BlackRock CEO Larry Fink sees retirement as ‘silent crisis’ facing global economy

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BlackRock Chief Executive Larry Fink raised the specter of the “silent crisis” of retirement facing the global economy as increased longevity makes issues such as higher housing and healthcare costs for retirees more daunting.

In his closely watched annual letter, Fink, the co-founder of the $8.6 trillion money manager
said “investing for a financial goal like retirement is an act of hope and optimism, demonstrating a long-term perspective, trust in financial institutions, and belief in the integrity of the market.”

Read: BlackRock’s Larry Fink warns of ‘slow rolling crisis’ as Fed’s inflation fight drags on for years

Fink pointed to lower market-return expectations, higher housing and healthcare costs for retirees, and the shifting of retirement risks to individuals as factors making it difficult to support increased longevity.

Fink said some of the issues driving the retirement crisis include populations in Europe, North America, China, and Japan that are aging due to increased lifespans and falling birthrates. In the U.S., for example, 10,000 people turn 65 every day.

“This has profound implications for each of these markets over time. It will result in a smaller working population and cause income to grow more slowly or even decline,” Fink said.

Read: Baby boomers, now outnumbered by millennials, see a shift in generational power

Another challenge is understanding why some people can save and invest effectively for retirement and others cannot, even in wealthier countries. 

“In some countries people are actually over saving but under-investing. If they are keeping their money in the bank rather than investing in the market, they won’t generate the returns necessary to retire with dignity,” Fink said. “In order to retire comfortably, people need to invest their savings over decades and take advantage of the long term returns delivered by the growth of the capital markets.”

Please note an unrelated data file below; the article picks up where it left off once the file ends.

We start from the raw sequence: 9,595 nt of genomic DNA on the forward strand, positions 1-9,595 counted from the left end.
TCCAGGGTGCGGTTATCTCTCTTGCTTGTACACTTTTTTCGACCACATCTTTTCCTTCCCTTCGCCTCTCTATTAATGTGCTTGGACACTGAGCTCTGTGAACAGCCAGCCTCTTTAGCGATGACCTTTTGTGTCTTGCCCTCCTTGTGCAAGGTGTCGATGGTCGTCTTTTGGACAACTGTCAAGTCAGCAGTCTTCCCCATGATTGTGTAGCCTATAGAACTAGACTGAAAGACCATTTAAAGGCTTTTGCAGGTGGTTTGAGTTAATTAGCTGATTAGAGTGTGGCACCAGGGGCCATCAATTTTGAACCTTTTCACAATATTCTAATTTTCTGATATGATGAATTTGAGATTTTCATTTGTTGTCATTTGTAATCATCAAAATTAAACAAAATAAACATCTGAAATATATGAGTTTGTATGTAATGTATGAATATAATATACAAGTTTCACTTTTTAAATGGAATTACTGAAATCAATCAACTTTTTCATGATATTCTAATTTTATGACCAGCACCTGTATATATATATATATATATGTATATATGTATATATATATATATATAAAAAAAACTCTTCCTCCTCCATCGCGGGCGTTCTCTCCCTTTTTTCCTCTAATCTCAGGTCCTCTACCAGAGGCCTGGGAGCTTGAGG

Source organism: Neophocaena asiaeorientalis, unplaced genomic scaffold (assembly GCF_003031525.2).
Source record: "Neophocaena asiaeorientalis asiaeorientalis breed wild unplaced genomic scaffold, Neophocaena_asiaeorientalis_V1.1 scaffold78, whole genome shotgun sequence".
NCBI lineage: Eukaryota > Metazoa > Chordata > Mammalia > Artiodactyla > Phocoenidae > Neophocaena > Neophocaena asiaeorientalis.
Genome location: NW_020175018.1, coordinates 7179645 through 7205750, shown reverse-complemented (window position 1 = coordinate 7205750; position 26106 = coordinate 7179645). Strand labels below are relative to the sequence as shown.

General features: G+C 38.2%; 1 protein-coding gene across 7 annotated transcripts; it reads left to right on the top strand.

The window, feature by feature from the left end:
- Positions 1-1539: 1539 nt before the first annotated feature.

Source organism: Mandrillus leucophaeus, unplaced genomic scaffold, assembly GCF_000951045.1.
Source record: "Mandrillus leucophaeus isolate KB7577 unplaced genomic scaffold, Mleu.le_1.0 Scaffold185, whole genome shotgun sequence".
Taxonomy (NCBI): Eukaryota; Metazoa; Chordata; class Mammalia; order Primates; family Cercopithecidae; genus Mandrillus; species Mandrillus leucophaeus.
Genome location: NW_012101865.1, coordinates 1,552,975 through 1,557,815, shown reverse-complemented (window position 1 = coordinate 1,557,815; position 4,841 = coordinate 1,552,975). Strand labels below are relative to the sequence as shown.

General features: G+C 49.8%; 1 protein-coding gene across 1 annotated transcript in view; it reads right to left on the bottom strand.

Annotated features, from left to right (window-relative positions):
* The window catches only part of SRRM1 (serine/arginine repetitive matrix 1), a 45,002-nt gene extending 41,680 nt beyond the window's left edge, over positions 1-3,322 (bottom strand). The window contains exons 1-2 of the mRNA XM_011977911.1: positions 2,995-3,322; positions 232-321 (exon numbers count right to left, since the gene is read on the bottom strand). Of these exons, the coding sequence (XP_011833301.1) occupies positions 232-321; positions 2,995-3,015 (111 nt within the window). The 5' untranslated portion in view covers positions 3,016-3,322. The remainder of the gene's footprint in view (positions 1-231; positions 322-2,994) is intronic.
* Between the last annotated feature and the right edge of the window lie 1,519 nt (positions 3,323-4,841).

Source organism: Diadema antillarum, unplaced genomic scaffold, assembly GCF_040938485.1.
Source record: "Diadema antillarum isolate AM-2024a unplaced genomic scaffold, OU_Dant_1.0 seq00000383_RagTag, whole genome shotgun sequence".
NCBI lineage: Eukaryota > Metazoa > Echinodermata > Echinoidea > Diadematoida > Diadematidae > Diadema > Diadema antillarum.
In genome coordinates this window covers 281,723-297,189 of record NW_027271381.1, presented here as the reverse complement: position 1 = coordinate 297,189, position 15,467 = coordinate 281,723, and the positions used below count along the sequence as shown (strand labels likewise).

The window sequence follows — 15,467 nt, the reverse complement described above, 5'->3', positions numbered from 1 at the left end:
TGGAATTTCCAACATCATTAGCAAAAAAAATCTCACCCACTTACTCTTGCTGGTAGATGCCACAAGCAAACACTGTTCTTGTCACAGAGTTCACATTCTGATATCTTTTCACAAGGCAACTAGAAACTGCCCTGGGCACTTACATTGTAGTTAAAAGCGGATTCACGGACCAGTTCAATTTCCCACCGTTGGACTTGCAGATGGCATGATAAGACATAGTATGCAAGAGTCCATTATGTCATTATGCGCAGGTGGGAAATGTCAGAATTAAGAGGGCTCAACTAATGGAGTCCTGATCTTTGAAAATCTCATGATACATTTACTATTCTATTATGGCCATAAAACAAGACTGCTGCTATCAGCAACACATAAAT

Long-term investing for goals such as retirement requires trust and optimism, Fink said.

Read: The government may stop issuing Social Security payments after the debt limit is hit — here’s why

“Long-term investing requires trust in the financial system and a fundamental belief that tomorrow will be better than today. We need leaders today who will give people reasons to be hopeful, who can articulate a vision for a brighter future. And, we need institutions that inspire trust,” Fink said. “So much of what we have lost over the past few years – through Covid, war in Europe, political polarization, geopolitical fragmentation, and macro-economic shifts – has eroded optimism, trust, and a belief in a better future.”

Read: Most Americans want to retire just 10 years early. Here are 5 steps to making that happen.

Fink pointed to issues that have eroded confidence such as fear about economic security, fear about what world the next generation will inherit and fear of how the economic and political landscape will shape the future.

Read: Americans think they need $1.25 million to retire. Is that enough?

When people are afraid, they may save money, but they won’t invest unless they have hope for the future and believe in the integrity of financial and regulatory institutions, he said.

Read: Unretirement can be expensive – watch out for these surprise costs

“But I remain an optimist. The world has faced major crises before. We got through them by confronting problems, imagining a better future, creating connections, and driving innovation forward. We need to do the same today. Our job as leaders is to show people how to see in challenges opportunities that can be captured,” Fink said.

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